Gothic Architecture is known for being very elaborate. It was popular during the renaissance period and was symptomatic of a time when people relinquished their hope for the mortal world. Art was pious in purpose and ostentatious displays of wealth even in death were directed at the divine. This religious materialism is ubiquitous in many Catholic art styles.
In 1885, architect, Richard Upton, planned for a “Gothic Revival style central-plan mortuary chapel” but in 1863 the cemetery voted against it. Currently the Steinway Mausoleum stands where it was originally supposed to be built. However in the early 1900’s they proceeded with the plan and built it on Arbor Water. They preferred the new site because of it’s proximity to the main entrance and because it could be constructed without altering the landscape.
Common gothic architectural features include: flying buttresses, finials, pointed arches, nave vaulting, spires, arches, stained glass windows. All these elements are on display in the Greenwood Cemetery Chapel. Horace Walpole, the author of “The Castle of Otranto” is widely credited for popularizing the neogothic revival movement when he constructed Strawberry Hill House in Twickenham, London. It is widely known that the man had a small obsession with everything gothic. This obsession pours out from his prose.
Many traditional structures served as inspiration for more modern architects, as is evident here with the greenwood cemetery chapel. In actuality, the chapel is based on the Tower at Christ Church Cathedral in Oxford, England and not Neuschwanstein Castle as was the inspiration for the Disney Castle.
About fifty yards from the cemetery’s 25th street entrance, The Greenwood Cemetery Chapel sits nestled claustrophobically in a cul-de-sac of gravesites. Morning comes and the mist creeps up from the small pond that lies to the South. The shroud obscures the chapel’s nakedness; the ostentatious limestone facade normally left exposed by the small trees and shrubbery. The summery scene at the bottom of the hill is inappropriately green for one surrounded by so much death.
The chapel’s spires and cornices are stylistically consistent with the nearby entrance gate. Every inch of the building is heavily ornamented, even the corners are rounded out into turrets, topped by rounded cupolas. The cupolas themselves are ridged as if with the scales of a dragon, or sheets of rain on a window pane. There’s an unplaceable ugliness to it all and it mildly resembles the Disney Castle if hit with a shrink ray. Perhaps it’s the culmination of excessive domes and arches all crammed into its awkward stout frame. Given the pointed arches adorned with finials, floral moldings, spires and other such Gothic affectations, it’s hard to believe the chapel was designed by the same people responsible for Grand Central Station.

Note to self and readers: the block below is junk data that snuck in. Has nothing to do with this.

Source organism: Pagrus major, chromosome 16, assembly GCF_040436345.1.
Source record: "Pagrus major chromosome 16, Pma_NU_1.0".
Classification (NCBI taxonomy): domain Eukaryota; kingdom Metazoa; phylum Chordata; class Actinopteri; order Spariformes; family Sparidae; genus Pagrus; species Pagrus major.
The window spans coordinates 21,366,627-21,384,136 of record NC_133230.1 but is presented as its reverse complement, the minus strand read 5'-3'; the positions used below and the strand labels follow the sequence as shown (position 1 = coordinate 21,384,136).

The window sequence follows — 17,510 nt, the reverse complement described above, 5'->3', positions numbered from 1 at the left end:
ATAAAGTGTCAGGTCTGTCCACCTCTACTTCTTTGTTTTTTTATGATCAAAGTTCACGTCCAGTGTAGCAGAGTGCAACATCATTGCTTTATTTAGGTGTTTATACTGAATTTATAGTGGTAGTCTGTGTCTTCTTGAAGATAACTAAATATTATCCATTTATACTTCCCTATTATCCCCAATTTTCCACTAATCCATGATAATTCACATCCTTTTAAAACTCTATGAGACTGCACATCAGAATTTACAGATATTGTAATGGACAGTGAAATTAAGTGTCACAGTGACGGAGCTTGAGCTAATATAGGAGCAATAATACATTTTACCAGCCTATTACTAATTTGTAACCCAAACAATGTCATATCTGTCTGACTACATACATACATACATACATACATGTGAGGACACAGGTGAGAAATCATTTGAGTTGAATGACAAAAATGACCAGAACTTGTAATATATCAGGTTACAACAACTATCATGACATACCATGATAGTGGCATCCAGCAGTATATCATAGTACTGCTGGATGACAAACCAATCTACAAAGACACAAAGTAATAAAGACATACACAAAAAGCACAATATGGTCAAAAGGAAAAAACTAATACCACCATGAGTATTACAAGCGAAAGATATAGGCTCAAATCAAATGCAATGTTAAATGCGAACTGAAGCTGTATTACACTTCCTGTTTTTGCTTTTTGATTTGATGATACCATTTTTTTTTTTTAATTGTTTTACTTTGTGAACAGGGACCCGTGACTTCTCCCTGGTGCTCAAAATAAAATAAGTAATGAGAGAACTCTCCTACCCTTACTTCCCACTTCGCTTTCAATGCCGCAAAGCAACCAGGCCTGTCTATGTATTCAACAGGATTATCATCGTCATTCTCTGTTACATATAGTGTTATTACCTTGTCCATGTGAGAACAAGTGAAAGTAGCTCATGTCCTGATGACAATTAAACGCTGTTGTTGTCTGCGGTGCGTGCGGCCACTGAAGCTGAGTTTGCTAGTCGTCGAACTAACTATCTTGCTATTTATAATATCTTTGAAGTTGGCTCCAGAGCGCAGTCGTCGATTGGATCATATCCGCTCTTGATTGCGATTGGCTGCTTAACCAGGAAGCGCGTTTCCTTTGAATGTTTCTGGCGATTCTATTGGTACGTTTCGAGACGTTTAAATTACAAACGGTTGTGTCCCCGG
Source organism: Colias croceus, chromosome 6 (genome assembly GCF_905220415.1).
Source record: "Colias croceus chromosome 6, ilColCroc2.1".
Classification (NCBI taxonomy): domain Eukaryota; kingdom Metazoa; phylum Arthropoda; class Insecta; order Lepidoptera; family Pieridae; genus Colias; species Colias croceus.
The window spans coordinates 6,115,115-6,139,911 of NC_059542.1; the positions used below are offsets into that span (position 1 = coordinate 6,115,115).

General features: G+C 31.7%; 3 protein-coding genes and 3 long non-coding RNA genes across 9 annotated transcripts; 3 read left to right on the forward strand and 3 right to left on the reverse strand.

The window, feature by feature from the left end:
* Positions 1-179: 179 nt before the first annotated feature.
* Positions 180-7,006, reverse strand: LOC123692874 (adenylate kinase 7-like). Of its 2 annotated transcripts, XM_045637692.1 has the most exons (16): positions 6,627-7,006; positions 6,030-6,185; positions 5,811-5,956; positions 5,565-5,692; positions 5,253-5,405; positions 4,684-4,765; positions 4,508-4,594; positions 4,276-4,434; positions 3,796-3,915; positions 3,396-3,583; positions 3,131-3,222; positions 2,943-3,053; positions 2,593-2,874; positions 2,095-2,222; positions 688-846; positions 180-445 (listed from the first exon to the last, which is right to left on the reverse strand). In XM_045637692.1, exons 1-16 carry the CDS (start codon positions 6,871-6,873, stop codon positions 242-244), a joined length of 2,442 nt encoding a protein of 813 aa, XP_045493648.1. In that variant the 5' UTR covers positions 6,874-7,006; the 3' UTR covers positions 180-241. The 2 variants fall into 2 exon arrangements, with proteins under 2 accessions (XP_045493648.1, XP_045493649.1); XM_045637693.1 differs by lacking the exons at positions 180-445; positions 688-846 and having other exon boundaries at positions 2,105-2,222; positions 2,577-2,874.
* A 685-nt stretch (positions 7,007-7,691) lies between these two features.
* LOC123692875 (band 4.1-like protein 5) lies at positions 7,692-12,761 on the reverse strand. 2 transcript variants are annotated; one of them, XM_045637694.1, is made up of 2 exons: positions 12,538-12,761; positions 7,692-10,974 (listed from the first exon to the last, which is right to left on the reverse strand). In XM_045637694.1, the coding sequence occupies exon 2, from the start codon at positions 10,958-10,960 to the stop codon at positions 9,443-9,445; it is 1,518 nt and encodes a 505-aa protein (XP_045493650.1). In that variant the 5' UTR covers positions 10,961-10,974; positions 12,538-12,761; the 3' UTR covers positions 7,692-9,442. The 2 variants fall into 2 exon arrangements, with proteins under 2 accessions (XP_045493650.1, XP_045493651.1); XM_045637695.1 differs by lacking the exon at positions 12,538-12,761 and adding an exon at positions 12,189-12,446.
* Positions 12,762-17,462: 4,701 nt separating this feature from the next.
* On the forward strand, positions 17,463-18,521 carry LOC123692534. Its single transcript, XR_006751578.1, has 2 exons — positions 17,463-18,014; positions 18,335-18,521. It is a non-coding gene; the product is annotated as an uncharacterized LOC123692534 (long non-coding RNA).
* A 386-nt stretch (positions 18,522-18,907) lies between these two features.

A chill runs through you upon entry, perhaps an otherworldly presence, or maybe it’s just the 24/7 air conditioning on full blast. A Roman chandelier hangs close overhead; a proverbial ring of fire. There are a few rows of pews and an altar-like stage, like that of an old courthouse. Stained glass windows take up most of the wall space, refracting dancing colors onto the floor.
There is a simplicity to the interior that can’t be seen from the outside. The likely cause of the interior’s relative sparsity is that unlike other Gothic churches, the chapel is non-denominational.
The Castle of Otranto
The chapel is reminiscent of the church of St. Nicholas in “The Castle of Otranto.” The church is a place of asylum, just as the chapel in Greenwood provides respite from the surrounding field of the dead. It is a solitary monument against the gloom. “’We must go down here,’ said Isabella. ‘Follow me; dark and dismal as it is, we cannot miss our way; it leads directly to the church of St. Nicholas. But, perhaps,’ added the Princess modestly, ‘you have no reason to leave the castle, nor have I farther occasion for your service; in a few minutes I shall be safe from Manfred’s rage—only let me know to whom I am so much obliged” (Walpole 45). In this passage, Isabella flees Manfred through the labyrinthian dungeons for the safety of the church.
The church also has a deeper significance. It serves as both physical and metaphorical salvation because the church is the one place people look to protect their souls from the horror of mortality. In the book Isabella seeks the church to preserve her physical body from Manfred’s unwanted lust and Manfred seeks Isabella to preserve his legacy. His hope is that she will bear sons and continue his family name, saving him from the metaphorical death that is promised. Manfred makes this point explicit to the friar: “Manfred, accompanied by the Friar, passed to his own apartment, where shutting the door, “I perceive, Father,” said he, “that Isabella has acquainted you with my purpose. Now hear my resolve, and obey. Reasons of state, most urgent reasons, my own and the safety of my people, demand that I should have a son” (Walpole 99). To Christians, this church represents the same hope that Isabella represents to Manfred and that she represents to him.
The greenwood chapel is similar because it also stands alone amidst tombs and mausoleums and protrudes with its beauty, despite its intimidating grandeur. The window dividing its dome is circular. Like an eye that god can peek through when he shines his spotlight on you. The church is the building the dead must pass through to leave this world, the promise that death isn’t the end.